Thursday, April 05, 2007
- one day it's short sleeve weather, the next it's parka weather.
- the wind chill factor is still a factor in May.
- you find Canada geese turning around and heading south again when the ponds re-freeze.
- you never know from day to day if you can keep the beer chilled on the outside step, or have to put it in the fridge or a cooler, or bring it inside before it freezes.
- it's sunny and 25 degrees outside, but the sunlight is so strong it melts ice and snow.
- you see pictures of ice-covered crocuses in the newspaper. Really.
- you're almost ready to put the winter boots away, but you follow you gut instinct and leave them out. Later you're glad you trusted your inner polar bear.
- your coworkers set nets in the little open water on a lake to get the northern pike run, and end up chiseling them out of ice.
- roads are covered with snow, but the frost boils still hold pockets of unfrozen water.
- you take a chance and wash your car when the worst of mud season appears to be over, and it snows a foot the next day.
This second winter we're experiencing is a cruel, cruel joke.
Tuesday, April 03, 2007
"I knew we should have stayed in Florida another week or two!"
We've had close to a foot of snow here in the last 24 hours. I know. Dreadful. The roads are the worst; a little slush on top, combined with those jerks who would tailgate me when I am doing my best to drive safely.
These robins were just a small part of the many birds at the feeder today; dark eyed juncos were the most abundant, also fox sparrows, house finches, cardinals, and an occasional red bellied woodpecker. This is April in Minnesota!
Monday, April 02, 2007
While on my way back from the magical trout stream bedrock outcrop, I saw the above scene. I apologize for the picture quality, although it shows what i wanted it to show.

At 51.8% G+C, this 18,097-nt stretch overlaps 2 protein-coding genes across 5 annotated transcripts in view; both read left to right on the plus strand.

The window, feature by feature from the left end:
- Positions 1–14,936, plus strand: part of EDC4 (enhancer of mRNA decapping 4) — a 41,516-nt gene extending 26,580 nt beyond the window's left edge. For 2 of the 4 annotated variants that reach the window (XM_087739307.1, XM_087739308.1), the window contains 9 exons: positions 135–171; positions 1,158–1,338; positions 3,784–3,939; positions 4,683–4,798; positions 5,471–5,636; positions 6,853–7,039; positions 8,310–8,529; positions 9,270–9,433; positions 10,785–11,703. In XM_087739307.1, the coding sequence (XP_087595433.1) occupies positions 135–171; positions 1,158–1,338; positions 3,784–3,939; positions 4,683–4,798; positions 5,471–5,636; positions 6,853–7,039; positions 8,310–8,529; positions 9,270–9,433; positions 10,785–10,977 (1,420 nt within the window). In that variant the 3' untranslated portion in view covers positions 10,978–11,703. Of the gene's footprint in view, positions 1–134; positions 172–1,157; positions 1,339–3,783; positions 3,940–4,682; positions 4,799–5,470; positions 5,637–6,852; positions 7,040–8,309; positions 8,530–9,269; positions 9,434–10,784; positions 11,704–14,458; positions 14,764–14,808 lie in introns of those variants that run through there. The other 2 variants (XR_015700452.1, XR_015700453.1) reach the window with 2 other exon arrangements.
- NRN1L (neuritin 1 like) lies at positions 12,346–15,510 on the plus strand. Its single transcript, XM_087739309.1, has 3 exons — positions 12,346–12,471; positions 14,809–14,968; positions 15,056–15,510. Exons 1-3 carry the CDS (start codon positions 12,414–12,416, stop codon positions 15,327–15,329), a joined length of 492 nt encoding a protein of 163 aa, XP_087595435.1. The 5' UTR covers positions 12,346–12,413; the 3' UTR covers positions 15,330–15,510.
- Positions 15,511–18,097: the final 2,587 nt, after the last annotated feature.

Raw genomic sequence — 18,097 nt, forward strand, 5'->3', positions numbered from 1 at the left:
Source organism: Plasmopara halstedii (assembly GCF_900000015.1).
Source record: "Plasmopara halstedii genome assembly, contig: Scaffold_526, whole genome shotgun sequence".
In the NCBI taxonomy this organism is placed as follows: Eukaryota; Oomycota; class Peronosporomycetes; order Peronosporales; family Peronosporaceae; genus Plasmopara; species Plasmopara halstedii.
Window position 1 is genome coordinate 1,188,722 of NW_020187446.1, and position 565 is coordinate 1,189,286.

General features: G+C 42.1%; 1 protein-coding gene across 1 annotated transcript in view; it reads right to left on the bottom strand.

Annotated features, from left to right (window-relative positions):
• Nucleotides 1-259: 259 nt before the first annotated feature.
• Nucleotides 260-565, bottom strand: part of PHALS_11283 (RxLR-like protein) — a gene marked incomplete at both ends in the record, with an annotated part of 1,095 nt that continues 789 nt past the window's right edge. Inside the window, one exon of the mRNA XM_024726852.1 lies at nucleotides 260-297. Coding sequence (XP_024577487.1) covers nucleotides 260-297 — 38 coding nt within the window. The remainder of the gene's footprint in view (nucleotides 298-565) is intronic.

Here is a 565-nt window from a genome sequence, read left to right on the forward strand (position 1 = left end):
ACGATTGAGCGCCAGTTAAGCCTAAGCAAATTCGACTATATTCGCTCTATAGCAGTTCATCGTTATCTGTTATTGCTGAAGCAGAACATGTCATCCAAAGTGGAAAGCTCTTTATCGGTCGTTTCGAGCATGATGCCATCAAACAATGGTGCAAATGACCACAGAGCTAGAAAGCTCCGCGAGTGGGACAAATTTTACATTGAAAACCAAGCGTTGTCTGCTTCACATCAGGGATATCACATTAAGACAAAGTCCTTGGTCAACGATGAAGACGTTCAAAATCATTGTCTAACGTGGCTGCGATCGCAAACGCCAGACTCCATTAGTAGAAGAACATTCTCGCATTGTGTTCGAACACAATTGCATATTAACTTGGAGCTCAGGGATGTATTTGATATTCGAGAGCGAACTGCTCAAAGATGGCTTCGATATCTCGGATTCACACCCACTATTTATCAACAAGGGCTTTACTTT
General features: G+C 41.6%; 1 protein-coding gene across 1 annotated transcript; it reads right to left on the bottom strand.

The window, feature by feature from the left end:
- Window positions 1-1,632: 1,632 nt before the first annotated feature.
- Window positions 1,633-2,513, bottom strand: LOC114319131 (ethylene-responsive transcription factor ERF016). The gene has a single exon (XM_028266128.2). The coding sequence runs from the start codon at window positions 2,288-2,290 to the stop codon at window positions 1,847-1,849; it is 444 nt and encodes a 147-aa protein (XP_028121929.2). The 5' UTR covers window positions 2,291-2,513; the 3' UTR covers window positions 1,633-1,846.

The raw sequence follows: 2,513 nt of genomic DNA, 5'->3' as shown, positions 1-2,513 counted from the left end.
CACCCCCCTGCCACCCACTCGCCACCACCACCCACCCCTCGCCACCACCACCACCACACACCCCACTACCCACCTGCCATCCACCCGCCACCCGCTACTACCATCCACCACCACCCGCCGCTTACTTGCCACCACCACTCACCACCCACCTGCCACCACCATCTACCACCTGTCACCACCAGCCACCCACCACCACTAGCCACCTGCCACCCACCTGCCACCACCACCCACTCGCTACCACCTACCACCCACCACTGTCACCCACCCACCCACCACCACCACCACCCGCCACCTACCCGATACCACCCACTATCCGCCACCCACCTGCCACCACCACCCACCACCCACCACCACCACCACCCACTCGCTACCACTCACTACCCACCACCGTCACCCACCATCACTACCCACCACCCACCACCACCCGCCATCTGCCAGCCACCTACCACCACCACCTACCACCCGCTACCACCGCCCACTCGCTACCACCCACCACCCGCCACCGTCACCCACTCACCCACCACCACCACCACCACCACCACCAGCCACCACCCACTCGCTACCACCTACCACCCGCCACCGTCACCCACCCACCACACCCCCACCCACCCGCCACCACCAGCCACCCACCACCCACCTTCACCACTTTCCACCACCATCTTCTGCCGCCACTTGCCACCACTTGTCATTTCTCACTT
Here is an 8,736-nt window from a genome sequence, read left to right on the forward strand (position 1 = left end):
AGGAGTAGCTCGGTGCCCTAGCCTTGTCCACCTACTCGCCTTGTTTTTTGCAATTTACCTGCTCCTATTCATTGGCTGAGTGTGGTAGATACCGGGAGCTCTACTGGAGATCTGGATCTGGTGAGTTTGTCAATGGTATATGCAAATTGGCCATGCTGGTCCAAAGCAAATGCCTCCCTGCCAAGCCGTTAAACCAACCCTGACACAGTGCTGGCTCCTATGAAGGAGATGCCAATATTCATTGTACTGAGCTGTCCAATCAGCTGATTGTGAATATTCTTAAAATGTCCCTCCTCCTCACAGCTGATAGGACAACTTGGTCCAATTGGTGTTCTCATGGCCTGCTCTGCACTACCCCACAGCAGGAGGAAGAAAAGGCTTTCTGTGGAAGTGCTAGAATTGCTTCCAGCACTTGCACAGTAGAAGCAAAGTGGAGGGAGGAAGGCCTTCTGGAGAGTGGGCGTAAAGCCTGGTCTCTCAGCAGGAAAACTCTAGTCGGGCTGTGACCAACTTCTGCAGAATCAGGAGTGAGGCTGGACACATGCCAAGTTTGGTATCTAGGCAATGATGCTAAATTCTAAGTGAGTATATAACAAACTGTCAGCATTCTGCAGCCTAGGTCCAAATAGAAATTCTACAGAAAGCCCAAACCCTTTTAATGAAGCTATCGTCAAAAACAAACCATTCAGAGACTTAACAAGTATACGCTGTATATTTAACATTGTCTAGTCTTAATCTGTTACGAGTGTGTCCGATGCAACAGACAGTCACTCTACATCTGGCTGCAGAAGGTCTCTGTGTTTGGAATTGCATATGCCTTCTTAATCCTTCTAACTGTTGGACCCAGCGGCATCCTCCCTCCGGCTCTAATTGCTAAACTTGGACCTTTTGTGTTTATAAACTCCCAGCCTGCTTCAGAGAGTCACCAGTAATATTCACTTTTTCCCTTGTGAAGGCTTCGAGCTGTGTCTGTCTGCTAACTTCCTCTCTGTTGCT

Notice the gray bark on most of the tamaracks, and the bright reddish brown bark on some of them. The question is, who did that?
A hint: they like woody habitat.
Sunday, April 01, 2007
The van didn't have much gas, so I didn't venture out too far, just along a dead end road that goes to the east less than a mile north of here. I was hoping to see a raptor or two, or some other signs of spring. I drove up the road, noticing the torrent of water flowing where last year I was walking over wet rocks but still seeing brook trout.
I drove up close to the end, then turned around in a driveway. Driving back, I decided to stop at a small area that has intrigued me. There is a bedrock outcrop there, and a small road flag on the north side of the road warns of the danger, if there is one. I pulled the van to the side of the road, turned the engine off, and got out.
The ground was saturated with the recent rainfall, but it was not too much. After all, on a bedrock outcrop, there's not going to be too much mud! I heard the rushing of water, hidden in a deep crevice below. As I approached the sound, I saw bright green.
The moss and lichens show that there is no topsoil here. But they are doing thier best to take care of that situation, dissolving rock and dying and building up an organic layer.
Not too far off the road, I came to a steep ledge, and there was the stream rushing below. In this particular area, it looked like it cut through a break in the bedrock. The banks at one point were about twenty feet high. I felt as if I had stumbled upon a magical place, a geological oddity in this land where flat shrub swamps are the rule.
This picture hardly gives it justice; the undergrowth got in the way. I was standing on a high, narrow ridge of rock.
I had not seen this creek in this area before. I had always seen it as a little roadside ditch. But now I understand I was only seeing part of the picture along the continuum.
This part of the stream looks very trouty. Given the bedrock, there are likely spring seeps that keep the stream temperature cool in summer. Good shade here too.
So that was my surprise blessing for the day. I also heard my first ruffed grouse drumming this year, as I was walking back from that spot along the creek.
Earlier, I was in the cookshed doing something (or possibly escaping) when Mr. Attitude came running in. "Mom, what kind of birds go woo-woo?"
"That could be swans!" I was out the door. Just in time to see a flock of tundra swans flying low, right over the house. Woo-woo. This is so awesome.
Totally unrelated, tonight we watched the movie "Borat". It is hilarious. Tears of laughter at some points. Highly recommended.